For the more delicate cargoes such as fresh bananas, Africa Express Line uses controlled atmosphere (CA) containers. The containers are injected with nitrogen and a specified amount of oxygen, typically 5% to create an ideal oxygen and carbon dioxide storage atmosphere inside the container for the duration of the sea passage. The low oxygen levels suppresses ethylene production, which results in reduced spoilage and premature ripening, higher yield fruit and extended shelf life, Mr Vanmalle added.

Whilst most of the vessels primarily load fruit from its own plantations, there is also significant third party business, such the Sea Freight Pineapple Exporters of Ghana (SPEG) and the Cameroon Development Corporation (CDC). CF is also operating fruit multipurpose terminals in Douala, Tema (with SPEG) and Abidjan.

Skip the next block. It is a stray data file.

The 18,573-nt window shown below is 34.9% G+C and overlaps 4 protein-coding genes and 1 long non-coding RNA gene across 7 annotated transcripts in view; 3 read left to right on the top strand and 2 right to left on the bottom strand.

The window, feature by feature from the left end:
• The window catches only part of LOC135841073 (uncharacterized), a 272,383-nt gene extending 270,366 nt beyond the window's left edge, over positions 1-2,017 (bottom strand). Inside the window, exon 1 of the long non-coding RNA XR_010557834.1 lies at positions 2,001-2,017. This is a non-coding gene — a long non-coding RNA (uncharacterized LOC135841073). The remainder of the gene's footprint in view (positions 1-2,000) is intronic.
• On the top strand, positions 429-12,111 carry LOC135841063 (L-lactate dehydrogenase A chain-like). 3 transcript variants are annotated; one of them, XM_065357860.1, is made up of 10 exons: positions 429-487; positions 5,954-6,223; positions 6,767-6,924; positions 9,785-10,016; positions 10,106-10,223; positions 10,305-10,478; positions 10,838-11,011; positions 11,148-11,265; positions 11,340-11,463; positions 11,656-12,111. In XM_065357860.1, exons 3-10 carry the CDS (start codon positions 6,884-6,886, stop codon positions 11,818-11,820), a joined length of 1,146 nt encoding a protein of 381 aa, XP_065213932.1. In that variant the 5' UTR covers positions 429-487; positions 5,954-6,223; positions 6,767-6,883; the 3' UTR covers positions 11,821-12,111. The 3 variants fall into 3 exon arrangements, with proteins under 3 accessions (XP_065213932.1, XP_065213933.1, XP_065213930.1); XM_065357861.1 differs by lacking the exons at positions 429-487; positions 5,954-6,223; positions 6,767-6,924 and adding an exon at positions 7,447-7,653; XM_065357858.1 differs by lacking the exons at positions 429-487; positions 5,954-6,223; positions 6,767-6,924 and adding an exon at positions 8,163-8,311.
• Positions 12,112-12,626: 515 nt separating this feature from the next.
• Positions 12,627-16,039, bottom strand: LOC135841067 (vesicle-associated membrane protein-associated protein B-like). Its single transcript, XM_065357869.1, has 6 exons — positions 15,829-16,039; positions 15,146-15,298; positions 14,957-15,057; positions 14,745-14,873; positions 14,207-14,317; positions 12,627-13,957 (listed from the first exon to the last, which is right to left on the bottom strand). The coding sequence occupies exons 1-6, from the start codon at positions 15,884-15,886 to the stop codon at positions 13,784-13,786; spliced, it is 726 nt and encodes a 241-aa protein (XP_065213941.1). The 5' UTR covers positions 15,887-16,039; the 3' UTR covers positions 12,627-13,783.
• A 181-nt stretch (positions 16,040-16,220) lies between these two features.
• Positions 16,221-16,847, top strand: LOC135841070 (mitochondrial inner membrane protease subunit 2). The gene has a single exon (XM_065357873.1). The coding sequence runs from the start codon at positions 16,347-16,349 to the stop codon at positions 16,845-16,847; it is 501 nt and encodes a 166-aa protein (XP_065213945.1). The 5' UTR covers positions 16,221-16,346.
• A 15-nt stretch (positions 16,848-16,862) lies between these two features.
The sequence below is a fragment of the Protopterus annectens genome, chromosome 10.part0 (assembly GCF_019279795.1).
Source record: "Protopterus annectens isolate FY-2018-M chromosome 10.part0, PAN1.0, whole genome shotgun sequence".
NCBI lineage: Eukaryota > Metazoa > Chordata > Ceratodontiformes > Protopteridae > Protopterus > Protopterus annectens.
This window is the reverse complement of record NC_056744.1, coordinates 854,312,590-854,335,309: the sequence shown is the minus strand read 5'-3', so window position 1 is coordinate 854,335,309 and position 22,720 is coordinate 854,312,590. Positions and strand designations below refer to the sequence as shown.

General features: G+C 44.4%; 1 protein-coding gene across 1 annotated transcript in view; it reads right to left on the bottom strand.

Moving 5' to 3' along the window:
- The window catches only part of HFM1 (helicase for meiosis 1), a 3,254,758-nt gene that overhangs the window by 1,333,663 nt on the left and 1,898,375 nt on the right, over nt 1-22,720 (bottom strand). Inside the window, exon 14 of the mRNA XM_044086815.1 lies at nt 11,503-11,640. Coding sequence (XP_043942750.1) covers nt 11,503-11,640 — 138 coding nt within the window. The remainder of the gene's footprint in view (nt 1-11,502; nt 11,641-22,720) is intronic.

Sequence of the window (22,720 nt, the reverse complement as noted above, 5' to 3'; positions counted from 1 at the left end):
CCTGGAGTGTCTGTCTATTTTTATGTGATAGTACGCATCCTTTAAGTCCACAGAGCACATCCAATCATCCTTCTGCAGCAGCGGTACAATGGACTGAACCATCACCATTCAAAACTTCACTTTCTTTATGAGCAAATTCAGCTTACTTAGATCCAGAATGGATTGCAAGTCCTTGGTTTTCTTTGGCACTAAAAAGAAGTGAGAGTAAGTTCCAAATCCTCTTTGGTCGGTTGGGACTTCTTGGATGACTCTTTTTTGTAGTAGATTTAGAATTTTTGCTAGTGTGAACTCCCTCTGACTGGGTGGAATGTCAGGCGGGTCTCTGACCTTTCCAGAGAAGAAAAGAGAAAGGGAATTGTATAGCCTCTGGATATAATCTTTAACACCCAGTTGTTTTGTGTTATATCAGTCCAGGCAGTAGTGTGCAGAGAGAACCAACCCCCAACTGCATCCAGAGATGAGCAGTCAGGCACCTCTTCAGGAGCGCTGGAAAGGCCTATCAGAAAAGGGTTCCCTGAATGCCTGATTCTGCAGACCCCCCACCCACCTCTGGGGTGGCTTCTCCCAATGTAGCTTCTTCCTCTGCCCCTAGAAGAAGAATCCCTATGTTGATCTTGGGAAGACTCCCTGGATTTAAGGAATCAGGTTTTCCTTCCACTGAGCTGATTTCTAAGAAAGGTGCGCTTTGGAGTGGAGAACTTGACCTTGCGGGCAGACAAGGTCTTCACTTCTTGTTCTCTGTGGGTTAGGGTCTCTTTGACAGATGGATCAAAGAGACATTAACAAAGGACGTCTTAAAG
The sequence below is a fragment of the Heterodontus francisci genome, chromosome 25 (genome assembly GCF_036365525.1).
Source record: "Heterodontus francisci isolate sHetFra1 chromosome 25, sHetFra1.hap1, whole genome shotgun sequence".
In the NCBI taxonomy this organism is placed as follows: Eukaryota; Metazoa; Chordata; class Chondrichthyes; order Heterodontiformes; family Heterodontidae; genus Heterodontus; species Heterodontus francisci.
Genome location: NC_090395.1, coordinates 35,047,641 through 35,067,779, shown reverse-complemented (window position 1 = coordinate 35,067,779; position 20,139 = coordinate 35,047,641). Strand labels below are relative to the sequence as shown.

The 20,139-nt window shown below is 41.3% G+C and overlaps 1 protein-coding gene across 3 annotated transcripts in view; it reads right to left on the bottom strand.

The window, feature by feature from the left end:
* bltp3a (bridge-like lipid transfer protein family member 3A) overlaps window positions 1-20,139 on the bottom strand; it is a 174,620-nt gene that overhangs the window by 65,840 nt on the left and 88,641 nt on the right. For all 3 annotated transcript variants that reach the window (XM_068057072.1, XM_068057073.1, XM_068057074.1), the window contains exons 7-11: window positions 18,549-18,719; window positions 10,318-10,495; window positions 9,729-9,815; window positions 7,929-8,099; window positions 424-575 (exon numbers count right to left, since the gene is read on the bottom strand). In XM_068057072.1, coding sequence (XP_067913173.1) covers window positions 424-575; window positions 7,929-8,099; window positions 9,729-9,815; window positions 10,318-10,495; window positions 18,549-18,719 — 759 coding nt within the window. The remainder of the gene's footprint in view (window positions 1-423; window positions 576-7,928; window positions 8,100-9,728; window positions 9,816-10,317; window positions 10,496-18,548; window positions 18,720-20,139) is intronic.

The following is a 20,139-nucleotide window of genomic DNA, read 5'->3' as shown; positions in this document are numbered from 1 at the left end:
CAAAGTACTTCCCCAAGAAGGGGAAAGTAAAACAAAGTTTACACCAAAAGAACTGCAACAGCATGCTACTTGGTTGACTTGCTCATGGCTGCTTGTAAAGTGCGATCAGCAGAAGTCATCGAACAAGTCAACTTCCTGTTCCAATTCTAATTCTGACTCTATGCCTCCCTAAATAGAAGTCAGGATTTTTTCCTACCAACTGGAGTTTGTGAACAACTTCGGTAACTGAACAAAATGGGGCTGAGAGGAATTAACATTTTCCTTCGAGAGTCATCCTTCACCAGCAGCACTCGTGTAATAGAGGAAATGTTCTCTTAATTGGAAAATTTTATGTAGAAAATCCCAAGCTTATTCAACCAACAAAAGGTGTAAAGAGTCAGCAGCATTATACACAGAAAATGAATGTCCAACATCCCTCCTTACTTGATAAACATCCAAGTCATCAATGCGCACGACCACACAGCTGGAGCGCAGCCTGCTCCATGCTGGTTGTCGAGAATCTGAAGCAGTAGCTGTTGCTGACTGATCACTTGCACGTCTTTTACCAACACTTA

On the return leg to Africa, the vessels load both dry cargo such as cars, packaging material and agricultural equipment, as well as small volumes of reefer return cargo for the African market, such as onions and potatoes.

Africa Express Line achieves between six and seven rotations for its reefer containers, believed to be well above the industry average reported by container lines.

The trip from West Africa to Northern Europe takes 28 days, including an average three-day port time in the load ports.

For the time being, the co-operation with EP extends up to the cross-dock, while CF intends to develop other activities, including its own inland trucking distribution from Antwerp through its new Eolis Belgium subsidiary. This is envisaged as an additional dimension to secure last mile control right up to distribution centres for primary distribution.